The “connected health model” offers flexible and efficient healthcare services by using connected technology to link communication, access and diagnostic capabilities. In fact, there has been an explosion in the number of mobile apps for health-related information with over 300,000 healthcare apps now available online and growing almost daily. “In a nutshell, there is a mad dash to address the demand of providing more real time health data. In response to this innovation, the question then becomes whether healthcare providers can tap into the available technology of “connectivity” and still protect health and personally identifiable information,” according to the report, Workplace Privacy Data management and Security Report.
Here’s the dilemma. New surveys show that mobile device initiatives play a major role in enhancing patient satisfaction at healthcare facilities. Yet, more widespread use of mobile devices could lead to major security issues. Read More
Drug abuse is one of the most problematic issues of our time, with addiction at epidemic levels. Now there is a new app for mobile devices that can detect traces or bulk quantities of all kinds of drugs. MobileDetect is specifically designed for law enforcement personnel—EMS, hazmat, security officers, customs and border patrols.
Say hello to Welloh. It’s a new mobile app that will make it easier for consumers to access many different health care services, including Convenient Care facilities, hospitals, pharmacies and more. The new app is offered as a free download for both iOS and Android mobile devices. It can be found on the Apple App Store and Google Play Store.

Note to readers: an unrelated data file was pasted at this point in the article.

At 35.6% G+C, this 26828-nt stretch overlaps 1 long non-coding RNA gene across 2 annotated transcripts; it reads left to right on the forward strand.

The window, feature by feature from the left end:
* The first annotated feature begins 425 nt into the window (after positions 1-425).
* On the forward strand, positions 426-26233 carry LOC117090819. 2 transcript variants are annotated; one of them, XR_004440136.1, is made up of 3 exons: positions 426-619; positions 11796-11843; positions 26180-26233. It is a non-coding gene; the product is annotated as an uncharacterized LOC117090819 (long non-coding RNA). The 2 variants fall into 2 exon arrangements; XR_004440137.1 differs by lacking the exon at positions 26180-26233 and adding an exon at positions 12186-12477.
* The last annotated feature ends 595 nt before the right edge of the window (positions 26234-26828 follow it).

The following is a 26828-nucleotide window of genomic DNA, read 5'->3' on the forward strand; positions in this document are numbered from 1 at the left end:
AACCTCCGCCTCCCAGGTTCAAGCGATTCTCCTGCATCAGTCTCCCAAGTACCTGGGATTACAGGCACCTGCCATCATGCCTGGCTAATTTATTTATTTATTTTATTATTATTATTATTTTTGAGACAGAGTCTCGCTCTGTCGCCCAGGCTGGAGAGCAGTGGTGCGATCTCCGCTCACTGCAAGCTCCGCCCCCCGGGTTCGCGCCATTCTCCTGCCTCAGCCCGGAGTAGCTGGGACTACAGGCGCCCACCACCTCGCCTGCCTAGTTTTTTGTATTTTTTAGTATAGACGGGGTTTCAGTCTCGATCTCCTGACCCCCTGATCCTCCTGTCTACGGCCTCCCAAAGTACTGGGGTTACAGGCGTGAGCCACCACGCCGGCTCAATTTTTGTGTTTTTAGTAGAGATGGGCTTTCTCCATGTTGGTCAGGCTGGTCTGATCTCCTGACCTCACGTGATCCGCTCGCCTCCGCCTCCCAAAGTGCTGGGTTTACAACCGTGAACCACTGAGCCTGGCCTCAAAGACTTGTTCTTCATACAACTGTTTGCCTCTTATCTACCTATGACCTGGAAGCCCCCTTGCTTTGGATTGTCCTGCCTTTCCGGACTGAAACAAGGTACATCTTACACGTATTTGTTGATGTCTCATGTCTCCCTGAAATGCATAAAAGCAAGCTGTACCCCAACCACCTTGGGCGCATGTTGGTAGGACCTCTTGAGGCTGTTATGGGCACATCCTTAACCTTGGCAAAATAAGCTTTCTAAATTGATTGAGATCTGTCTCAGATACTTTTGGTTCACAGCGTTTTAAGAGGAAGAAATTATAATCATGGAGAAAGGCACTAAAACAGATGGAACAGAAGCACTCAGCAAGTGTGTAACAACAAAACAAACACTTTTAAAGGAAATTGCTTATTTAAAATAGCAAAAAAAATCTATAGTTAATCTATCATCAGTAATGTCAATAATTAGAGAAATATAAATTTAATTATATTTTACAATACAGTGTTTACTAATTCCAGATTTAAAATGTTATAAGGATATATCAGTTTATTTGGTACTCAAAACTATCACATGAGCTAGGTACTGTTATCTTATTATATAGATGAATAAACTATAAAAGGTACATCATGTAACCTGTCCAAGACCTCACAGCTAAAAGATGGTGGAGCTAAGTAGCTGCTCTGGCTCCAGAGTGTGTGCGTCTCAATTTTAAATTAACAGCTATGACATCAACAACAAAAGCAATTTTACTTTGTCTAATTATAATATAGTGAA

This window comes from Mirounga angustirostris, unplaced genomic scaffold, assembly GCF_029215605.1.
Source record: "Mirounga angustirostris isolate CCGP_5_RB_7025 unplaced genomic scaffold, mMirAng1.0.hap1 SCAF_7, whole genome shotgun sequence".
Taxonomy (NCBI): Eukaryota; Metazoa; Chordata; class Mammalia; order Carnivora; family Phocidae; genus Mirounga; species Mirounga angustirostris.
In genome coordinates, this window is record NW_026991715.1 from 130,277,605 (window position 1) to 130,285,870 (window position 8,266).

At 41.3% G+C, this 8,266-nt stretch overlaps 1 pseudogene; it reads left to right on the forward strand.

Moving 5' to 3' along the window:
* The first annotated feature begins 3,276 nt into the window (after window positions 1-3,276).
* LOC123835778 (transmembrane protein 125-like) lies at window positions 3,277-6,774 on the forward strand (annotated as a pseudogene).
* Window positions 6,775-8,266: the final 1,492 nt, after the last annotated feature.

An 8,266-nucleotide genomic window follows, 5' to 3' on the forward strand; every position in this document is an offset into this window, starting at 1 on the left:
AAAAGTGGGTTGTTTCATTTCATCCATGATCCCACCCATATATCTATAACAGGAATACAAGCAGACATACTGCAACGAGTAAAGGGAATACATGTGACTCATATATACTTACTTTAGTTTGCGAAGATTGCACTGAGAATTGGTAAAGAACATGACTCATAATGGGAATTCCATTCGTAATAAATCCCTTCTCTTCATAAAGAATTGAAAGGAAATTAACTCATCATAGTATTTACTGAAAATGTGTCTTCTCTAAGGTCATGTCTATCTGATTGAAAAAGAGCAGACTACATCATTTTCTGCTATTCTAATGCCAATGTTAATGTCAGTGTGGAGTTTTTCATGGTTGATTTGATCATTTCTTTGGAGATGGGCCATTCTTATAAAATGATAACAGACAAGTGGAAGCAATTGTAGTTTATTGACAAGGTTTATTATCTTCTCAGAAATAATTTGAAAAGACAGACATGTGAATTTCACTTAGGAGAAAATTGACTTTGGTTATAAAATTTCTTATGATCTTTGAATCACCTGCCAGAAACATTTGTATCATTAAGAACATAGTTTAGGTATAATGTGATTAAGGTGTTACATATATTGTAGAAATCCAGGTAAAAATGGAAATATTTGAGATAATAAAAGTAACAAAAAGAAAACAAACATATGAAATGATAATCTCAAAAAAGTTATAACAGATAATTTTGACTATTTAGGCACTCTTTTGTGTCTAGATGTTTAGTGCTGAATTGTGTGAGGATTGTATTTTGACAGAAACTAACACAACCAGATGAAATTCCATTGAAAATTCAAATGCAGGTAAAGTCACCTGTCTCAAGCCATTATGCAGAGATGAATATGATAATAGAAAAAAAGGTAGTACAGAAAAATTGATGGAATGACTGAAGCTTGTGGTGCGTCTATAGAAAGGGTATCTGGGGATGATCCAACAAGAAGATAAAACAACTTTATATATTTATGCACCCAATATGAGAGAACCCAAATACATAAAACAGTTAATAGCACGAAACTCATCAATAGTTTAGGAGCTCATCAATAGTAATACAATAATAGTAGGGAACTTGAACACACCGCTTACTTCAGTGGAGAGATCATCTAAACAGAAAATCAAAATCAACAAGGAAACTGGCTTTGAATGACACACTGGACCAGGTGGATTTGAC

The increase in human lifespan—currently at an average of 80 years in developed countries—is often attributed to improved medical treatments and technologies, including innovations like the discovery of antibiotics and enhanced care for once-fatal occurrences like heart attacks. Yet advancements in medical technology also impact quality of life, particularly as people age. Many recent breakthroughs have improved seniors’ ability to remain healthy throughout the aging process, while simultaneously improving home care and challenges like overcrowded hospitals and remote populations.
New research indicates that digital health has the potential to save up to $46 billion in annual healthcare spending, according to a new report from IQVIA (Quintiles/IMS Health). Murray Aitken, Executive Director of the IQVIA Institute for Human Data Science, describes a new landscape of healthcare, in which a model that looks across five different patient population groups has seen a proven reduction in acute care utilization–typically hospitalization–when consumer mobile apps are used.
“Diabetes prevention, diabetes care, asthma, cardiac rehabilitation, and pulmonary rehabilitation: in each of those five areas we took the results from published research and modeled that to estimate that if these available apps today were used by all patients who could benefit from them, the US healthcare system could save $7 billion per year. So that’s just for five areas. If that level of savings was achievable across all disease areas, we’re looking at annual savings of something like $46 billion.”
While research has long confirmed the strong correlation between exercise and psychological health, a recent study utilizing cellphone data to track activities and moods has confirmed that people who move are overall more content than people who sit.
While previous epidemiological studies have found that people who are active are less prone to depression and anxiety than sedentary people, the majority of these studies solely focused on negative moods. They generally relied on people recalling how they had felt, in addition to how much they had moved or sat in the previous weeks—with little concrete, tangible data to support their recollections.
The new study used a different approach, focusing on correlations between movement and the most positive emotion: happiness. The researchers also looked at what people reported about their respective activities, comparing it with objective measures of movement.